Data science: The change the NHS needs right now

Digital exemplars Salford and Pennine are using data science to more accurately identify patients at risk of deterioration and readmission, reduce unnecessary admissions and assist patient flow.


[Salford, UK] Turning data into insight and action is an aspiration across many industries, and none more so than healthcare. The challenge for the NHS has been to apply the necessary resources to the data it holds and can access, and make meaningful change that improves the quality and efficiency of the delivery of care.

Now that challenge is being addressed through initiatives across the country that are applying data science techniques to transform patient care and inform more effective service planning.

One such initiative is taking place with the data science team at the Northern Care Alliance. This NHS group is formed of global digital exemplar (GDE) Salford Royal NHS Foundation Trust and its fast follower The Pennine Acute Hospitals NHS Trust, and it is engaged in work that aims to better use of patient data.

With GDE backing, Salford Royal information and business intelligence director Emma Wright set up a new data science team, having undertaken postgraduate training in health data science to further an already-distinguished career in health informatics.

“In the NHS we are very good a looking at things through the rear-view mirror,” says Wright. Our analytics cover what has already happened, and you can’t affect change in this way. We need to focus our skills and attention on what will happen, so that we can shape services that best fit the needs of our local population.”

Using data to improve healthcare

To help achieve this change, Wright asked the team how it could use data to address some of healthcare’s major issues: preventing patient deterioration, reducing readmissions, predicting unnecessary admissions, and improving patient flow.

The results are impressive. Using observations data from 6,000 renal dialysis visits, the team can now predict the risk of patient deterioration with 94% accuracy. Using a similar size observations data set, alongside patient history it can now predict with 97% accuracy who, following discharge, will be readmitted. This can help alert doctors and nurses to those patients who may need extra care.

The team is working with the integrated health and care team on a risk stratification tool that helps predict the number of unnecessary emergency admissions. Using 24 months of data from the Salford integrated care record, and socio-economic data, it has a model in place that can predict the likelihood of admission for the next 12 months with 83% accuracy – far in excess of existing models. This is informing interventions to help reduce admissions and is being received extremely favourably by local GPs.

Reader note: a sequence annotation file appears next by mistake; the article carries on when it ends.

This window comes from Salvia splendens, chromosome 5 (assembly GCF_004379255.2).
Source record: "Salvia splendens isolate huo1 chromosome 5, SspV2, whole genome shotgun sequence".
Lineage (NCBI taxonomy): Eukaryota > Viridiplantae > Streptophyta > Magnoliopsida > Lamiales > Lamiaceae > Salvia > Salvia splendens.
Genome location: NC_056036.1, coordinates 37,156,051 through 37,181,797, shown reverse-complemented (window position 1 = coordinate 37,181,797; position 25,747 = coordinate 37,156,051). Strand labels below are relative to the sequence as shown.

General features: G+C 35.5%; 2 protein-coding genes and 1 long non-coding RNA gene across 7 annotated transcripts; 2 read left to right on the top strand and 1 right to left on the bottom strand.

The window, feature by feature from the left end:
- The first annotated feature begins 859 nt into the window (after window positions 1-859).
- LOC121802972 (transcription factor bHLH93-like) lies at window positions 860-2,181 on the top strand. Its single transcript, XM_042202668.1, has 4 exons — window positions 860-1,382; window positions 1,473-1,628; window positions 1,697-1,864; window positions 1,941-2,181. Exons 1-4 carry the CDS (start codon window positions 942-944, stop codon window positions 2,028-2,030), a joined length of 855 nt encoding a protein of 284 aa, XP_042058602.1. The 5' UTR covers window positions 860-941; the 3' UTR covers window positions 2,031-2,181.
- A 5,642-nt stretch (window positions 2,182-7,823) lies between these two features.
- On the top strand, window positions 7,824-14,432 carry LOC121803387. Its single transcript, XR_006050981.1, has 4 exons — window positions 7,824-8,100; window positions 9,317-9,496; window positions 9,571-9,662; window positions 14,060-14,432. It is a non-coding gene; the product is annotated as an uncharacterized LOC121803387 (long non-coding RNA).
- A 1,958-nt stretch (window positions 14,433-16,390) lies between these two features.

Using tools such as R, Azure and Python, as well as the input from clinicians, is helping the two trusts better plan and deliver care. “You can train an algorithm, but there is always a factor of human intuition. You need that,” said team member Amir Munaf.

These models and approach can also be replicated at scale across the NHS; Wright and the team will be creating blueprints as part of the GDE programme.

They are also keen to explore with other partners, such as the recently-announced Local Health and Care Record (LHCRE) programme for Greater Manchester.

The impetus for the LHCRE programme to help make better use of data was a vision that health minister Lord O’Shaughnessy shared earlier this year when discussing the programme.

National data strategy

It is also a focus for NHS Digital data lead Daniel Ray. He is working at national level to take forward a national data strategy that puts high value on data science and its counterpart artificial intelligence (AI), and looks to champion the use of data to help understand, and plan the care the NHS delivers.

“Using AI and data science can help free up doctors’ time, so that they can deliver more complex areas of care, and support more affordable and sustainable care.”

Alongside working in a cross-government collaboration on data science analytics and developing a Data Science Centre of Excellence, Ray is also looking at the policy context, seeing how best to support and regulate this growing field.

Obtaining patient consent is one potential barrier. For Ray, using the right language is imperative.

“Asking if a hospital doctor wants to use analytics as part of care is different to asking people if they want to share their data with a commercial organisation,” he says. “If we ask if a patient will share their data so they can benefit from better treatment and live longer, these are clearer benefits. We need to communicate these benefits.”

Ray is hopeful that, in a few years’ time, “the NHS has a really well articulated regulations and policy framework in the direct care space, with examples of safe implementations of data science to help deliver safer and more efficient care”.

'Data science is the change the NHS needs'

In Salford and Pennine, and in areas of the country such as Birmingham and Rotherham, those examples are coming to life.

As team member Robyn Hamilton, who is using data to understand issues around patient flow, notes: “The NHS is struggling at the moment. We can now provide insights into ways in which we can provide healthcare, more efficiently and effectively.

“Data science is the change the NHS needs right now.”

Her work, and that of her peers, is turning data to insight and action, and showing that the flowers of data-driven healthcare are blooming in today’s NHS.

Rob Benson

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